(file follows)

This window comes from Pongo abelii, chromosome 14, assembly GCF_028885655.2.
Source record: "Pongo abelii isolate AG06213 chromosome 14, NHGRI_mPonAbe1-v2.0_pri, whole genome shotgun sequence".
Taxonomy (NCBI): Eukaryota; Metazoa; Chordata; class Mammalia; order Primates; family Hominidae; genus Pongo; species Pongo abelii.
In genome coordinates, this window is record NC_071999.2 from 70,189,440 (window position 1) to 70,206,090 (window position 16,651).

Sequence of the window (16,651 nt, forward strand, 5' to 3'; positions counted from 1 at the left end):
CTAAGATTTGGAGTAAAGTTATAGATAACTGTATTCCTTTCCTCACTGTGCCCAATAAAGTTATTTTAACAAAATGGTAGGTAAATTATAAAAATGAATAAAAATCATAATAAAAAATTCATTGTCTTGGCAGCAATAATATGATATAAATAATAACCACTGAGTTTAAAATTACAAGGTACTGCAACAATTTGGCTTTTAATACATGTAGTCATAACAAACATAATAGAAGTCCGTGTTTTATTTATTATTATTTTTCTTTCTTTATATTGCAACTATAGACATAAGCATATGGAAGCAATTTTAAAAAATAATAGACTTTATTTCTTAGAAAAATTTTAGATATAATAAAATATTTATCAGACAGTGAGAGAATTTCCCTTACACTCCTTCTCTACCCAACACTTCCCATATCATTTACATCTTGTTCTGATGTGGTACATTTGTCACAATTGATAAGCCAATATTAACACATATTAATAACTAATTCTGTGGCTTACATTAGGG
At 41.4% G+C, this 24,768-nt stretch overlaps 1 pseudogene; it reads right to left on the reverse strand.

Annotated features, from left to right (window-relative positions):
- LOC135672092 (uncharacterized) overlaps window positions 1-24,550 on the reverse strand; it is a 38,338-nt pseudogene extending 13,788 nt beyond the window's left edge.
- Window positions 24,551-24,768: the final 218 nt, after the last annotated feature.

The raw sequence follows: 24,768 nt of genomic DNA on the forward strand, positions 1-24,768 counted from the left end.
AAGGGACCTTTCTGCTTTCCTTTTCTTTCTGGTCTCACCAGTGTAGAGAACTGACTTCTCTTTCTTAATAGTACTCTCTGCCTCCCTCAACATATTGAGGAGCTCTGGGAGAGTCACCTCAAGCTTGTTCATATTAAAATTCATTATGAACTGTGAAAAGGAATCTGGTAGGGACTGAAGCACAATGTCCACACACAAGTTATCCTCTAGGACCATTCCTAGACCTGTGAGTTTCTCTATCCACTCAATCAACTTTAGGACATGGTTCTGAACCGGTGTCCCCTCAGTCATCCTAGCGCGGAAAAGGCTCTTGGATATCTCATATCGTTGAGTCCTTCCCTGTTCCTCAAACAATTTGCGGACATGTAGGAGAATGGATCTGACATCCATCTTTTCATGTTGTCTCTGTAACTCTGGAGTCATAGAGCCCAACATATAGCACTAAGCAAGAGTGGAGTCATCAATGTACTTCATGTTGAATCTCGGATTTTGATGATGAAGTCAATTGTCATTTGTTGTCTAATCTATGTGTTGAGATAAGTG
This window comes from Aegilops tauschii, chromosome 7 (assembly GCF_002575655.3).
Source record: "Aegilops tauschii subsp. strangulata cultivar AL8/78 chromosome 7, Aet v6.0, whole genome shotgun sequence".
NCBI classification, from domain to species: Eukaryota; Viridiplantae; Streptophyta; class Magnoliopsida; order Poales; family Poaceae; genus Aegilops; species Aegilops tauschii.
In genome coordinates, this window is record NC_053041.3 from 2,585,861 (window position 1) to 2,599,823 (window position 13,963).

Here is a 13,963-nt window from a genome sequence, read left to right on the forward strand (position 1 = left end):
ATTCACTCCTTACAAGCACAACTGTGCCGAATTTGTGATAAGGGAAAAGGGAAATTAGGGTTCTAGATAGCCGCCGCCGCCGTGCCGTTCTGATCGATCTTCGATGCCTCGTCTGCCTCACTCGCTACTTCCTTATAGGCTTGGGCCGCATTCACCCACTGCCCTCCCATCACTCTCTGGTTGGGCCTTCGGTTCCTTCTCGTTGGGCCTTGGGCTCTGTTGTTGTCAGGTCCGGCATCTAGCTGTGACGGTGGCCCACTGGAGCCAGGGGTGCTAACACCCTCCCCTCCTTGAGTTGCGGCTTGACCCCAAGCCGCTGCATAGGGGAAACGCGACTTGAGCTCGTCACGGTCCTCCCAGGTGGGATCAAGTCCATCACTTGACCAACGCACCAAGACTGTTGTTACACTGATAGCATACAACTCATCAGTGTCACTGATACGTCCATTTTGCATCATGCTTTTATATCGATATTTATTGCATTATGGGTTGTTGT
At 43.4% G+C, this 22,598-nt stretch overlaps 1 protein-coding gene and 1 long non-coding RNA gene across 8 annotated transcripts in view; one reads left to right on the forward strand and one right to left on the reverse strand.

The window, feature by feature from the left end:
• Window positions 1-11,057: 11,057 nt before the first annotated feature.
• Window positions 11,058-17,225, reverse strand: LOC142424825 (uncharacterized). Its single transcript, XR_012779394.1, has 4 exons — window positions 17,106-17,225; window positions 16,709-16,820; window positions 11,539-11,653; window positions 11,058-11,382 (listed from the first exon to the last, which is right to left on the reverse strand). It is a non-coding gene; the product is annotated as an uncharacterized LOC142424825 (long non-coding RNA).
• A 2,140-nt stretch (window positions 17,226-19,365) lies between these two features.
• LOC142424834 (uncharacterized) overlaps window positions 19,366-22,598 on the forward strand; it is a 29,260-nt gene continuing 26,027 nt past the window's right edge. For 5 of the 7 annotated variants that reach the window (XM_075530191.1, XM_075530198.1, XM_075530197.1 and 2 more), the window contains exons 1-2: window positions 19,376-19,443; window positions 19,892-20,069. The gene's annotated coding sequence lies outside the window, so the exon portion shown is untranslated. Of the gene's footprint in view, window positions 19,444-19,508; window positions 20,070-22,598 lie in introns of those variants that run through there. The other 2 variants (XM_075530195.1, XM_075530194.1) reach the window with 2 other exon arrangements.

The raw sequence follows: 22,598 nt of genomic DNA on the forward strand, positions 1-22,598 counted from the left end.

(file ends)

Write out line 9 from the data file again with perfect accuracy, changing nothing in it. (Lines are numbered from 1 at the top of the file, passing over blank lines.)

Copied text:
- LOC135672092 (uncharacterized) overlaps window positions 1-24,550 on the reverse strand; it is a 38,338-nt pseudogene extending 13,788 nt beyond the window's left edge.